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Drag Coefficients of Swimming Animals: Effects of Using Different Reference Areas
David E. Alexander
Vol. 179, No. 2 (Oct., 1990), pp. 186-190
Published by: The University of Chicago Press
Stable URL: http://www.jstor.org/stable/1541768
Page Count: 5
You can always find the topics here!Topics: Drag coefficient, Swimming, Animals, Surface areas, Species, Reynolds number, Hydrodynamics, Planforms, Crustaceans, Foxes
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The drag coefficient ( C D) is useful for comparing the hydrodynamic drag among different swimming animals. However, C D is calculated using an arbitrary reference area for which there is no uniform convention; both total surface area ("wetted area") and maximum cross-sectional area ("frontal area") are widely used. The choice of reference area can have a profound effect on calculations of drag coefficient. To illustrate this problem, drag measurements from two isopod crustacean species were used to calculate C D based on both wetted and frontal areas. Idotea wosnesenskii had a higher mean C D based on wetted area (0.084) than Idotea resecata (0.059), but a lower mean C D based on frontal area (0.95) compared to I. resecata (1.22); both differences are statistically significant. Given that there is no powerful hydrodynamic basis for choosing either reference area, and that conversions between wetted area C D and frontal area C D cannot accurately be made for complex shapes, I suggest reporting both wetted area and frontal area C D's wherever practical.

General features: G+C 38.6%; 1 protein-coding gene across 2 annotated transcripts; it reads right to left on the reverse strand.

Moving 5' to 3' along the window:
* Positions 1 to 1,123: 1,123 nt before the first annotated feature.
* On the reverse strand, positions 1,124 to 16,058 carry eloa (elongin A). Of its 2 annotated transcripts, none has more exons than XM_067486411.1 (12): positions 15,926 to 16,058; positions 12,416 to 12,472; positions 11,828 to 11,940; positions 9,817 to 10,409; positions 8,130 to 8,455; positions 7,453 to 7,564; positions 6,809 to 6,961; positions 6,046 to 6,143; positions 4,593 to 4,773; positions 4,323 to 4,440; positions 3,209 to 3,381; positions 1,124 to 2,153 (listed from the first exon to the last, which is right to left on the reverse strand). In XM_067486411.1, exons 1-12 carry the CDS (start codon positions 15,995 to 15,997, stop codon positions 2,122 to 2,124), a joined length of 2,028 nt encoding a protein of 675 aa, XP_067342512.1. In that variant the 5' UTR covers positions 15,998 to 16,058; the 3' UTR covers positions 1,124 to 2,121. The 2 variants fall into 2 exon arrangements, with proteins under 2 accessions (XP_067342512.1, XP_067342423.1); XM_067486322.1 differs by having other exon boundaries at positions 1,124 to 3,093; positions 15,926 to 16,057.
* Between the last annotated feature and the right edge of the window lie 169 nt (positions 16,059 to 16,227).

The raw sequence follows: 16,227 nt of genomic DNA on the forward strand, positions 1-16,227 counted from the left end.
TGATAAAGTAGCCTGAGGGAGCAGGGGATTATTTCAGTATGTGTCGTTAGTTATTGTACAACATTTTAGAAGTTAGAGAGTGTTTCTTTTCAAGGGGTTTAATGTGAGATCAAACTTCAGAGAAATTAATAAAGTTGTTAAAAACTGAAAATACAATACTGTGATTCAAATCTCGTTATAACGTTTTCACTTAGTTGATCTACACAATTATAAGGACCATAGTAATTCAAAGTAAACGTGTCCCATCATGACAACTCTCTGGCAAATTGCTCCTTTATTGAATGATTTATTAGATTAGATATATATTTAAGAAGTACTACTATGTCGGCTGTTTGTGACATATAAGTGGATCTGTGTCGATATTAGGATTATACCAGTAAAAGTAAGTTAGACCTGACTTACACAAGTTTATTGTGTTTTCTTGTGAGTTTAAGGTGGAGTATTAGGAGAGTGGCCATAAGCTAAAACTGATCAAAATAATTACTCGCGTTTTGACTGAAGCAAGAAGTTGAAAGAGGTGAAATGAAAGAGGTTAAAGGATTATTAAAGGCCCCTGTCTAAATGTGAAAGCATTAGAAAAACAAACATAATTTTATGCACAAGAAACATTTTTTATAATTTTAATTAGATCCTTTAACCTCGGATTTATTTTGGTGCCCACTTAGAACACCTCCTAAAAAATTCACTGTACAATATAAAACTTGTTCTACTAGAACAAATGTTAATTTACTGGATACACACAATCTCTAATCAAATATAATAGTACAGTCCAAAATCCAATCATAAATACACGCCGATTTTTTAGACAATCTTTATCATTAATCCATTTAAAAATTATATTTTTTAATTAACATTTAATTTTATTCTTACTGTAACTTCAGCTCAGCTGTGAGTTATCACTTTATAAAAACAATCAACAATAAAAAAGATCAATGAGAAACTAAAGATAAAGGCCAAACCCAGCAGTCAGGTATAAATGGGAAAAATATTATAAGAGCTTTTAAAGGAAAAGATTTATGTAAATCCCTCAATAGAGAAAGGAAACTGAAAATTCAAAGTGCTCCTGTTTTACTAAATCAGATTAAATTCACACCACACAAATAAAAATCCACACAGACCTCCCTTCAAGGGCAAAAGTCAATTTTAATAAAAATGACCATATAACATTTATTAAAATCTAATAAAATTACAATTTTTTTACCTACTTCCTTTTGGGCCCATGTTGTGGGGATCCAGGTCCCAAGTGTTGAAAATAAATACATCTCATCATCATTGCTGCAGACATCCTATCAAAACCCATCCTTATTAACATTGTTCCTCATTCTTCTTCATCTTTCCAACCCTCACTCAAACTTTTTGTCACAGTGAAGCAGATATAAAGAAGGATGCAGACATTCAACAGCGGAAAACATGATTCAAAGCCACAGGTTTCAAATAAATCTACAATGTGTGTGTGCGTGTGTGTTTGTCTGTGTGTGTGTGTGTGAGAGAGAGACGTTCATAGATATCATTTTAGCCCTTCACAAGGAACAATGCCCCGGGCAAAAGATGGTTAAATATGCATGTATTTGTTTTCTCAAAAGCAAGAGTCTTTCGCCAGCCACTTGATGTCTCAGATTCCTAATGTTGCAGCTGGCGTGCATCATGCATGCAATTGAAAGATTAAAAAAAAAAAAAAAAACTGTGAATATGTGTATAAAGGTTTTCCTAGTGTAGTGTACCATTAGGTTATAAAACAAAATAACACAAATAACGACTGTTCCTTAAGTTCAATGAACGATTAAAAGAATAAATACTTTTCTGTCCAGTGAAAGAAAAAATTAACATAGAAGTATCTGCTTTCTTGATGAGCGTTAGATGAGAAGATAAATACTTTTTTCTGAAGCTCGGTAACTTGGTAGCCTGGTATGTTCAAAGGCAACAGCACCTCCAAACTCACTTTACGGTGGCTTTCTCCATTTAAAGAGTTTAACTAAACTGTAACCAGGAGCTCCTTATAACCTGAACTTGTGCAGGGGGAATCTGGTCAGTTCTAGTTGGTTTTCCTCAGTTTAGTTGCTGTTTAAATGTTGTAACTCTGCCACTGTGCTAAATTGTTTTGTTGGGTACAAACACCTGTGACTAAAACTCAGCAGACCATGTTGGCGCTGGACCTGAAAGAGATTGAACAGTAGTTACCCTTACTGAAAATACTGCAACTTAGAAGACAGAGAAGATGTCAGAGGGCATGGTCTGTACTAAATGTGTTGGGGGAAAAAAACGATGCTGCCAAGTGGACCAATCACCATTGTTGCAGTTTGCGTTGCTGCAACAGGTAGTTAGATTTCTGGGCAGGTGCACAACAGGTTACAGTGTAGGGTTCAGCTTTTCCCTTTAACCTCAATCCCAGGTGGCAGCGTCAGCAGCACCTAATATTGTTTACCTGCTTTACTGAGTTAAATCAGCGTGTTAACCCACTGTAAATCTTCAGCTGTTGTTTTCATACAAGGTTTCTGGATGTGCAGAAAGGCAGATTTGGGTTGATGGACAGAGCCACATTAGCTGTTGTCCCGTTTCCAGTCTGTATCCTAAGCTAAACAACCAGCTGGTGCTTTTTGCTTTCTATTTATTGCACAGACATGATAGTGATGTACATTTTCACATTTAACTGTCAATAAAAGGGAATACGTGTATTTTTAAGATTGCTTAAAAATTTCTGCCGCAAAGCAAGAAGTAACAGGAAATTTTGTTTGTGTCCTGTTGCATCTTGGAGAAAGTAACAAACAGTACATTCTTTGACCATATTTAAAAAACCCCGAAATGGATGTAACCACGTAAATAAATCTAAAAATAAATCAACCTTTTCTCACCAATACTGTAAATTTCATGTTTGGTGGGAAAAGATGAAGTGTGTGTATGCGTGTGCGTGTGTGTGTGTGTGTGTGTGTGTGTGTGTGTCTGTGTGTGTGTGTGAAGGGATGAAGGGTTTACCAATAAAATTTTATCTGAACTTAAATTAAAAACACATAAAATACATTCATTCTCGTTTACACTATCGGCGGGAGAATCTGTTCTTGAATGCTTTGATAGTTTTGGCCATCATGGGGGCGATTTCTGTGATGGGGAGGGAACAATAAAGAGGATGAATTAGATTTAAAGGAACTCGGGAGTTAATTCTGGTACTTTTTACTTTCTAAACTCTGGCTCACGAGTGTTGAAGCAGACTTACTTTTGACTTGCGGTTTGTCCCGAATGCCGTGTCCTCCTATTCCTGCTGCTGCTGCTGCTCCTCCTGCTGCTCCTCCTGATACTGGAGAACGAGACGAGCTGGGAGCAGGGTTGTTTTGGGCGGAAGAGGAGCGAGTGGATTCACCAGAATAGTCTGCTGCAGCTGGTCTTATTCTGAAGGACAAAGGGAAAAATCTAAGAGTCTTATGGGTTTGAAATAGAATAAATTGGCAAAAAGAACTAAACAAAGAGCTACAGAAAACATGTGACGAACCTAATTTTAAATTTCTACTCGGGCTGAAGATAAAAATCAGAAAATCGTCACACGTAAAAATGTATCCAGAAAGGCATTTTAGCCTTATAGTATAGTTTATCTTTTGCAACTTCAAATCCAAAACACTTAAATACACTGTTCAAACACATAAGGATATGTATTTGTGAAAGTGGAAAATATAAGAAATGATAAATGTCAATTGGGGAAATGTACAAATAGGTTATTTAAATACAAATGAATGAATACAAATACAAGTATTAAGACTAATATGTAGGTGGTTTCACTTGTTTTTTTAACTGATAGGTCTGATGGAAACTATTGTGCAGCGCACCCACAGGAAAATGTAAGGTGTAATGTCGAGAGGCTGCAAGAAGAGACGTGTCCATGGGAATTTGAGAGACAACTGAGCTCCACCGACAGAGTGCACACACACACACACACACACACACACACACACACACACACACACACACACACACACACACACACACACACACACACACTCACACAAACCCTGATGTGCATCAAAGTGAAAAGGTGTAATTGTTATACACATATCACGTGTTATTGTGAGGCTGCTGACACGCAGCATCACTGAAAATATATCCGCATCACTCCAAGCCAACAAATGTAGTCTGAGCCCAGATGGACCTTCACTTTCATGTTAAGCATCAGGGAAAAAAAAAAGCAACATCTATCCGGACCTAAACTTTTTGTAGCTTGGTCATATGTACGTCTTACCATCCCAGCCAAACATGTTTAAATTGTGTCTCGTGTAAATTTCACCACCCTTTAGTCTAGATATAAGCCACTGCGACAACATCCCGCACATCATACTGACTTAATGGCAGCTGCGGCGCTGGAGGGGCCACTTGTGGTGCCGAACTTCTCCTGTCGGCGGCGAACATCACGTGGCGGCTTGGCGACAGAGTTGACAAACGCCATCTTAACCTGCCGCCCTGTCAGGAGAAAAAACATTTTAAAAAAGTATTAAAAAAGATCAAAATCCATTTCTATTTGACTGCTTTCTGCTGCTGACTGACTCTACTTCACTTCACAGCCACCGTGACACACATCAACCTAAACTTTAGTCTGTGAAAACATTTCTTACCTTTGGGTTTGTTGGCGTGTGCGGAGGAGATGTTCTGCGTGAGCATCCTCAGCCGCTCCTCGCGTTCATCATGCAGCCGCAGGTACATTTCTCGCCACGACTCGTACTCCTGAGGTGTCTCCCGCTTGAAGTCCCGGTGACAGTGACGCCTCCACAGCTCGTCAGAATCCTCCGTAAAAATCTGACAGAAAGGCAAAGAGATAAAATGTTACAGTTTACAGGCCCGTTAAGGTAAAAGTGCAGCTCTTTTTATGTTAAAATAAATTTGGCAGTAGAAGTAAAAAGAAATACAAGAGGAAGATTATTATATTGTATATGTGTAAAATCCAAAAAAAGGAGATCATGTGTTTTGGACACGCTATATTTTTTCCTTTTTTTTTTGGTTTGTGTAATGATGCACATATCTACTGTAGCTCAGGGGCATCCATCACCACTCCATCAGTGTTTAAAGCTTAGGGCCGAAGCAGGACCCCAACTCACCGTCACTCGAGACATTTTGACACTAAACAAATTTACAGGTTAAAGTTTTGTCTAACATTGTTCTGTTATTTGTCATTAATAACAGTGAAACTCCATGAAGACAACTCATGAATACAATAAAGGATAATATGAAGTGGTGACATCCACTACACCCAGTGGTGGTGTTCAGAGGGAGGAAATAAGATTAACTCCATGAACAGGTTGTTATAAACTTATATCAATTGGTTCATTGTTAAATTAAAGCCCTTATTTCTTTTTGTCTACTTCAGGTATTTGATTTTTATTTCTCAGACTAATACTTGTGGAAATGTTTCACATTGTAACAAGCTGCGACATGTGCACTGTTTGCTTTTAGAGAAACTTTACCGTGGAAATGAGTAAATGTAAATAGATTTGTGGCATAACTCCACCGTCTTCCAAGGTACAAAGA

Biological Bulletin © 1990 Marine Biological Laboratory